Two indicted in separate cases of mail theft in Bakersfield

BAKERSFIELD, Calif. - A federal grand jury returned a three-count indictment today against Keyvan Asari, 43, charging him with theft of U.S. mail.

According to court documents, Asari knowingly possessed checks in February and March of 2013 that he knew had been stolen from the mail.

In a separate case in January, a federal grand jury returned an indictment against Christine Marie Fritzler, 44, of Kerman, for theft of U.S. mail. According to the five-count indictment, Fritzler stole mail from collection boxes at Bakersfield post offices on 2525 East Brundage Lane and 3200 Larson Lane on several occasions between June and August 2013. Fritzler’s next court appearance is on March 17, 2014.

San Francisco Division Inspector in Charge Rafael Nunez of the U.S. Postal Inspection Service stated, “We are working closely with the U.S. Attorney’s Office and our partners in law enforcement to arrest and prosecute those responsible for mail theft and to protect postal customer’s mail from theft.”

Both cases are the product of investigations by the United States Postal Inspection Service, and are part of Operation Mailbox, an ongoing effort to work with local law enforcement partners to investigate and prosecute stolen mail offenses.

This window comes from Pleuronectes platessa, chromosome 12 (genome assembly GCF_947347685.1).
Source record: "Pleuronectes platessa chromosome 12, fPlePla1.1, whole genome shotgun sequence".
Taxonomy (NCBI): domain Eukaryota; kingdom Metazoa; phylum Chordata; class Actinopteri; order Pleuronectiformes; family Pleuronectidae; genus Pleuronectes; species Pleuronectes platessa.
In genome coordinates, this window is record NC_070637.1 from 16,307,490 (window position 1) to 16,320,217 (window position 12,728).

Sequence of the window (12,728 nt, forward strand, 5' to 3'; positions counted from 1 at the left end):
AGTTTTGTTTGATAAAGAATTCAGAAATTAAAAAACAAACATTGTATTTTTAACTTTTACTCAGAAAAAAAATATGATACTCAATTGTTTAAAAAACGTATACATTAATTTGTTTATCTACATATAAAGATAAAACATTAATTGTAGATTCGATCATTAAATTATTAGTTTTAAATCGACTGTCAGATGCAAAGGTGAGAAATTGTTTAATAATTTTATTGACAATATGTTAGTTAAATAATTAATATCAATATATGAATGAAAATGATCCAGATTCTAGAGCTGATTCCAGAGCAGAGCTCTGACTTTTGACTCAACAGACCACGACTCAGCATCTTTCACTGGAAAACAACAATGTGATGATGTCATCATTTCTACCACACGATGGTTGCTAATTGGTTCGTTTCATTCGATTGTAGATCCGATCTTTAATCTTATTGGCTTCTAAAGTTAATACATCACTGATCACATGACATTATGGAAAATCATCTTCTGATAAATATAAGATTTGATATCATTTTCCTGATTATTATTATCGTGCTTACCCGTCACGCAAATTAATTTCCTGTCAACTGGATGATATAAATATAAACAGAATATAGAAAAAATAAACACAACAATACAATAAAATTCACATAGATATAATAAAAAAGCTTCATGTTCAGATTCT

To date, Operation Broken Mailbox has resulted in at least 22 arrests, 33 searches, the recovery of 10 counterfeit or stolen postal keys, and the identification of more than 2,100 victims and nearly $400,000 in losses. Assistant United States Attorney Megan A. S. Richards is prosecuting the cases.

If convicted, Asari and Fritzler each face a maximum statutory penalty of five years in prison on each count and a $100,000 fine. Any sentence, however, would be determined at the discretion of the court after consideration of any applicable statutory factors and the Federal Sentencing Guidelines, which take into account a number of variables. The charges are only allegations; the defendants are presumed innocent until and unless proven guilty beyond a reasonable doubt.
 

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